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Why not randomness for primes' distribution?

  1. May 20, 2008 #1
    Isn't perfect randomness an unattainable ideal? So wouldn't some sort of pattern to distribution of prime numbers (i.e. other than randomness) seem to be expected?
    http://en.wikipedia.org/wiki/Prime_numbers with attention to Open Questions section.
  2. jcsd
  3. May 20, 2008 #2


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    There are lots of patterns to the primes. For example: their density is roughly n/log n, they are never even for p > 2, etc.
  4. May 20, 2008 #3
    Zankaon, I don't think you understand what random means. If the distribution of primes were random, then no matter how far out you would go, you could find two primes as close together as you want. However, this is not the case. Instead the density of primes seems to be a function of how far our you go.
  5. May 20, 2008 #4


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    LukeD, I believe it is still unknown whether you can always find two primes as close together as possible, i.e. with difference 2.

    density theorems say nothing about behavior of a small finite set of primes.
  6. May 20, 2008 #5

    matt grime

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    Perhaps LukeD means if they were genuinely random, in whatever sense, then there would be infinitely many consecutive primes, i.e. p and p+1 prime. Whether or not a given number is prime is entirely a deterministic idea. That they behave sufficiently close to being random odd numbers is a remarkably powerful tool, though, I'm led to believe. References anyone?
  7. May 20, 2008 #6
    Julian Havil (2003), in "Gamma", p.163, quotes Euler:
    "Mathematicians have tried in vain to this day to discover some order in the sequence of prime numbers, and we have reason to believe that it is a mystery into which the mind will never penetrate."
    And then Havil goes on to quote Erdős: "God may not play dice with the Universe, but there's something strange going on with the prime numbers."
    Further, R.C. Vaughan: "It is evident that the primes are randomly distributed but, unfortunately, we don't know what random means."
  8. May 20, 2008 #7
    Bah, sorry, completely ignore what I said. I haven't studied any number theory, so I really don't know anything about primes.
  9. May 20, 2008 #8


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    There is an obvious pattern to the distribution prime numbers -- they happen to be exactly those integers greater than 1 that do not have a nontrivial factor.
  10. May 23, 2008 #9
  11. May 23, 2008 #10


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    thanks matt, i completely ignored the sea we swim in, that all primes > 2 are odd! (They seem also mostly to avoid numbers ending in 5, on first experimentation.)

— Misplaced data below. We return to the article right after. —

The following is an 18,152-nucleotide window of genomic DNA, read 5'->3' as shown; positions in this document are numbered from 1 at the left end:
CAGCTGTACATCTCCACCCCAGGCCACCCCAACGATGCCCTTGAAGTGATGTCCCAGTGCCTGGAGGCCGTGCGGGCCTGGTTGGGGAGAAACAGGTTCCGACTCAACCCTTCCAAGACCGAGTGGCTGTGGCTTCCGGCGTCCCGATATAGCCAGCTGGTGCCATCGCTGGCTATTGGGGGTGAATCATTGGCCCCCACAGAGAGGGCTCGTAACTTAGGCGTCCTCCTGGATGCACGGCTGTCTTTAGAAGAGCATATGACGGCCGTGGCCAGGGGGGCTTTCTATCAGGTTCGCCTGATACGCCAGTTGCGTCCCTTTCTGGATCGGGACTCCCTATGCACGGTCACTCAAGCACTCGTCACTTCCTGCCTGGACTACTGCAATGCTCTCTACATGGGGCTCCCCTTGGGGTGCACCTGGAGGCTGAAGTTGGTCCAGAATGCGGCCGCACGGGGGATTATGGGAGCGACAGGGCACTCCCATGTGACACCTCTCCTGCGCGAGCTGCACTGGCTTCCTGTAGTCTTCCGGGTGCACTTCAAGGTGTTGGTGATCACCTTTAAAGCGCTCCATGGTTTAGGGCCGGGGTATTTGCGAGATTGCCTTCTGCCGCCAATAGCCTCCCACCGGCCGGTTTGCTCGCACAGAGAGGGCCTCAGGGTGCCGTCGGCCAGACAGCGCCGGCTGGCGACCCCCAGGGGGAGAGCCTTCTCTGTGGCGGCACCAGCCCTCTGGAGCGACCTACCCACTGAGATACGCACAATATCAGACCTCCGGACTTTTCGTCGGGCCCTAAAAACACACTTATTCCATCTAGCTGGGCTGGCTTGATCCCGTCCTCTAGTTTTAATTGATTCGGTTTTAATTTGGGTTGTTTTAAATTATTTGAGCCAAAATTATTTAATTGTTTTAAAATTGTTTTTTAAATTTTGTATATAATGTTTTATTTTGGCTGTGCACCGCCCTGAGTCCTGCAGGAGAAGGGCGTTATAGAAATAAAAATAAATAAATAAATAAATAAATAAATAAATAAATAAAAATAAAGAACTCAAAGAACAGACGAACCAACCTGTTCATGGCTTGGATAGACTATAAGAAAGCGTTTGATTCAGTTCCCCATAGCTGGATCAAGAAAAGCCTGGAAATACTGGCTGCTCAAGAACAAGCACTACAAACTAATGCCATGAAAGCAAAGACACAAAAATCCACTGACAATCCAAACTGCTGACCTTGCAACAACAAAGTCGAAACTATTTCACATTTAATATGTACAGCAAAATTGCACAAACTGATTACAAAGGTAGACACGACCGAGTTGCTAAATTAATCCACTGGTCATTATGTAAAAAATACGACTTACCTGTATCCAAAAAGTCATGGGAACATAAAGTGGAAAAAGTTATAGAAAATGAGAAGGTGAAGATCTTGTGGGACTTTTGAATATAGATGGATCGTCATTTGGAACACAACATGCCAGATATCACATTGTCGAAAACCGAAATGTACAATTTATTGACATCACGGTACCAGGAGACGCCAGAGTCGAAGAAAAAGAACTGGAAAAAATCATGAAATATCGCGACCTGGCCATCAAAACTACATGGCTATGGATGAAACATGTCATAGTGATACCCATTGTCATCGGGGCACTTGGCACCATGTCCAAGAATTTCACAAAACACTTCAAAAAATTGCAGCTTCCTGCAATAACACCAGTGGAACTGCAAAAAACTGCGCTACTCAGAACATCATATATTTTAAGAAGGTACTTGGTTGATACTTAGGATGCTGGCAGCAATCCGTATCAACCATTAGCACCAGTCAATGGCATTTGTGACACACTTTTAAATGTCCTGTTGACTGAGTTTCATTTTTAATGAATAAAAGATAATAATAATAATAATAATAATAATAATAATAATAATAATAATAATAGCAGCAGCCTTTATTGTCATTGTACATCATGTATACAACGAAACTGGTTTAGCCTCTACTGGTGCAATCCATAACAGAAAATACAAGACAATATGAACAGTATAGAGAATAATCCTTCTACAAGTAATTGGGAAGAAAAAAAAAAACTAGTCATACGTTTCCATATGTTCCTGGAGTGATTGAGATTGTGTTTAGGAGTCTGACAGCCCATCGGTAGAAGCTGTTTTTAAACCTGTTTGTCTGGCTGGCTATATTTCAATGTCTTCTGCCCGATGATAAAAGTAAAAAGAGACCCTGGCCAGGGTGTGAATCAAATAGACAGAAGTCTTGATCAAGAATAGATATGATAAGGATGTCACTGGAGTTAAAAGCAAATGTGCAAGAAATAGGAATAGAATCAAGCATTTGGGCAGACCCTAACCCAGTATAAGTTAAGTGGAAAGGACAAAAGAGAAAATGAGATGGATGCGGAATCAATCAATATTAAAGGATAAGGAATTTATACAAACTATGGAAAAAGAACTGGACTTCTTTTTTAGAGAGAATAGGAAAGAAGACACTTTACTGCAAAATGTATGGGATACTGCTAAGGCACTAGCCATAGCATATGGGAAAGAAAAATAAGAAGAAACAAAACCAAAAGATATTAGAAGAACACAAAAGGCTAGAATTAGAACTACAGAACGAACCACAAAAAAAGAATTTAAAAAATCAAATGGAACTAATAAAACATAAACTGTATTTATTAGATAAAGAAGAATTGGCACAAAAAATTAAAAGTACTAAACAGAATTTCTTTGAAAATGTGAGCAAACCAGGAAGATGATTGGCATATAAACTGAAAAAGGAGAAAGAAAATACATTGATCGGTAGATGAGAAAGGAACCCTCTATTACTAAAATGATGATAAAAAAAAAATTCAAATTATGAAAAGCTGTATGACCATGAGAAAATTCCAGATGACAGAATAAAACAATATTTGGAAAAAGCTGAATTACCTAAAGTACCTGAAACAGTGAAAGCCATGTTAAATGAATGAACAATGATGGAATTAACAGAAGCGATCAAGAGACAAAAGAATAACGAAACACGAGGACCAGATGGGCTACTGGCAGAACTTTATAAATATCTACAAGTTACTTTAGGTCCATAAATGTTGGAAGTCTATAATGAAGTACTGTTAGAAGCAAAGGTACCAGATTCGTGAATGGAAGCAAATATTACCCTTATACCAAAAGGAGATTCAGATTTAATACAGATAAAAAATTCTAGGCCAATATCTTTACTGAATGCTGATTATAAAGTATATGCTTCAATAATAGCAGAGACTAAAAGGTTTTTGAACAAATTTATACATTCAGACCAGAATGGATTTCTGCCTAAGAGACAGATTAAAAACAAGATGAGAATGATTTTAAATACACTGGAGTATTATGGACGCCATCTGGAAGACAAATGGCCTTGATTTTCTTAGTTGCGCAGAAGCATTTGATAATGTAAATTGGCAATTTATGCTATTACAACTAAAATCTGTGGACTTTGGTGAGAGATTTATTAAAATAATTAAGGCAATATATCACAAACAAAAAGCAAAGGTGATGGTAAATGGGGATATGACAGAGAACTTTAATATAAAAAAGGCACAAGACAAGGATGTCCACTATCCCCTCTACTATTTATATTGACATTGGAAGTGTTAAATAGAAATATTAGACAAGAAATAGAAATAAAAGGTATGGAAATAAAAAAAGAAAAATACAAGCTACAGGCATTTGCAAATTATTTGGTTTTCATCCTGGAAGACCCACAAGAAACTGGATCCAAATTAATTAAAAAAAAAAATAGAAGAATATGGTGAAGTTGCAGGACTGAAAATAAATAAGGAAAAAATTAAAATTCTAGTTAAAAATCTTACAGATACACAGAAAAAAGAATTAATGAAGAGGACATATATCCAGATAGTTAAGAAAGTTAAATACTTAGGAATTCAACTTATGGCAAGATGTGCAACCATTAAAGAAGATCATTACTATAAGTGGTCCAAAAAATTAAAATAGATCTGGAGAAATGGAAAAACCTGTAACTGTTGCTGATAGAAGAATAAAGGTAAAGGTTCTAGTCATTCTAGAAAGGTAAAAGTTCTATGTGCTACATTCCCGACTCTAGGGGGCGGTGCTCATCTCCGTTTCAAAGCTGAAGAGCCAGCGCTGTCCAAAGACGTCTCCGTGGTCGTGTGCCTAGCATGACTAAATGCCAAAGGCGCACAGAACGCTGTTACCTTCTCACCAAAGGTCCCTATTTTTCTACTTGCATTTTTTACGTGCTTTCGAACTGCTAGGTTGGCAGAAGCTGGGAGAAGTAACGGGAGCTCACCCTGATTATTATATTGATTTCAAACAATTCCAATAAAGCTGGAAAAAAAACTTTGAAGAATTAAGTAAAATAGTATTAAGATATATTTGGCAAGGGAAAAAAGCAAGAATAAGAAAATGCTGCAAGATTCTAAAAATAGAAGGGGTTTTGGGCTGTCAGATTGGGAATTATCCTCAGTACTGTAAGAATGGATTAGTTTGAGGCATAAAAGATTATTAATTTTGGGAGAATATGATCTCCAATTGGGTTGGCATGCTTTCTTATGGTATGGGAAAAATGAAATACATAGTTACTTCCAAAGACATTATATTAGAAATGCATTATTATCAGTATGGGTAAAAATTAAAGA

so randomness seems to mean within those restrictions allowed by "Dirichlet", i.e. integers congruent to 1,3,7,9, mod 10.

    e.g. primes are evenly distributed in those equivalence classes, asymptotically.

    So the theorem on primes in arithmetic distributions is one of the first big results on some randomness of primes.

    In a way, most of the results I know on primes are sort of randomness statements.

    I.e. Euclid says no matter how far out you go you keep finding them.

    then there are all the results that an infinite number of primes exist congruent to 3 mod4, and also congruent to 1 mod 4, and finally dirichlet sums these results all up together, with a randomness result that says the modulus and the remainder are irrelevant beyond being relatively prime.

    but now we go in the other direction, with gauss's conjecture, the prime number theorem, that primes look sort of like the graph of that function Li(x)?

    then Helmut Maier and others have theorems i need to check out that may describe other special behavior of primes.

    hmmm.... good, enlightening question, at least for me, helping put known results in context.

    by the way, if you believe primes are truly randomly distributed, within known elementary restrictions, then I guess the twin prime conjecture should be true.

    indeed maybe gauss's prime number theorem conjecture, is also just a pattern based on elementary restrictions arising from seive constructions.

    i dont know anything about it, but if you think about it, the process of seiving should place a restriction on the pattern of primes up to a certain limit.

    i.e. the first step, crossing out even numbers, gives matt's observation against true randomness, then the next integer, namely 3 has to be prime, and the second step is crossing out all multiples of three.

    then we must eliminate 2,4 and 3,6, which leaves 5,......,

    this seems to completely determine the pattern of primes, but in a very complicated way, which may be approximated in the prime number theorem.

    but i am a total novice here.
    Last edited: May 23, 2008
  12. May 23, 2008 #11


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    well further research on the web suggests that most results about primes are concerned with the extent of randomness of their distribution, subject to the usual elementary constraints.

    green and tao proved e.g. that "arbitrary arithmetic distributions exist within the primes", subject of course to matt's observation that we tend to ignore the restriction that the common difference should not be 1.